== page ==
Antigua Guatemala was really great.  The hostal I stayed at for a week happened to be Salsa Central, where four different dance instructors gave group and private lessons.  As a result I made dozens of friends, listened to great music, and really felt at home.  Friday night I took my Guiro to Las Palmas and talked the owner and band into letting me play with them, and it was great fun.  There were a few extended songs of over 15 minutes that really pushed me to the limit, then after the band stopped I got to dance a few songs with some beautiful ladies I had met.  There were actually more friends there than if I had gone out to a club in my home town of Tucson Arizona.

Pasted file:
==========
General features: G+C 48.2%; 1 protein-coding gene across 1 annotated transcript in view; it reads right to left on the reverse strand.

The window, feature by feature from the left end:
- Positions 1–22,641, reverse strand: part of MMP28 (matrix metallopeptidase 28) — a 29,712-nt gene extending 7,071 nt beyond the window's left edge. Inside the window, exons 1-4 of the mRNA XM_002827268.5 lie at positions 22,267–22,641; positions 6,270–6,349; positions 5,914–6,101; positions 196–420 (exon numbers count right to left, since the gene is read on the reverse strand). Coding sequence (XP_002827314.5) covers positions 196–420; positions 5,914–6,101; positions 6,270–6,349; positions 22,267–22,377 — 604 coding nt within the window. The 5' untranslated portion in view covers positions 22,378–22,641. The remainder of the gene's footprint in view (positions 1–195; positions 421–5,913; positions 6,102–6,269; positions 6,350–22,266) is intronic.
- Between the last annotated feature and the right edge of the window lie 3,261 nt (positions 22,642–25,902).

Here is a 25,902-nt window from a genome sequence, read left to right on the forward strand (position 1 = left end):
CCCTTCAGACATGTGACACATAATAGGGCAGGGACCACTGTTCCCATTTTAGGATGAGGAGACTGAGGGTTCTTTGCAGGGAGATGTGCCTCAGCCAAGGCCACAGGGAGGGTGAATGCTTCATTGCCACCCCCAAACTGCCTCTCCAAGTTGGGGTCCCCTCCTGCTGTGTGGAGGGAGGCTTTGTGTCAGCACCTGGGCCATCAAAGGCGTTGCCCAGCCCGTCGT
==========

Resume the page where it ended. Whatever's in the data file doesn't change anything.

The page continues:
Sunday I took a shuttle to Guatemala City where I got a “first class” bus to San Salvador.  I met a Canadian couple, Eric and Heather, at the bus station and it turned out we were headed to the same hostal( #1 on hostelworld.com) .  The ride to El Salvador was very short and smooth, and when we got to the border there was no immigration post per se, just some military guys who checked our luggage and passports and asked alot of questions.  The ride to San Salvador was pleasant and when we arrived a local lady overheard me ask about taxis and made a call to a Christian Taxi service for us.  Eric and Heather and I shared a taxi to the hostal and then shared dorm room as well.  The Hostal Cumbres del Volcan is one of the cleanest and most civilized I’d seen, and only $8 a night.  The downside was that it was in a residential area and there wasn’t any place even to buy a soda within five blocks.  I didn’t bother taking any photos because it was just an urban center that could have been anywhere on the planet.  I spent Monday promoting my music show at a number of five-star hotels and restaurants,  I have a solo act as Luis Sabor, singing and playing guitar.   I didn’t expect any response right away, so I left for Santa Ana, which is actually back North a couple of hours.  This is a town more to my liking and I found a great Hostal Casa Verde just blocks from the center of town.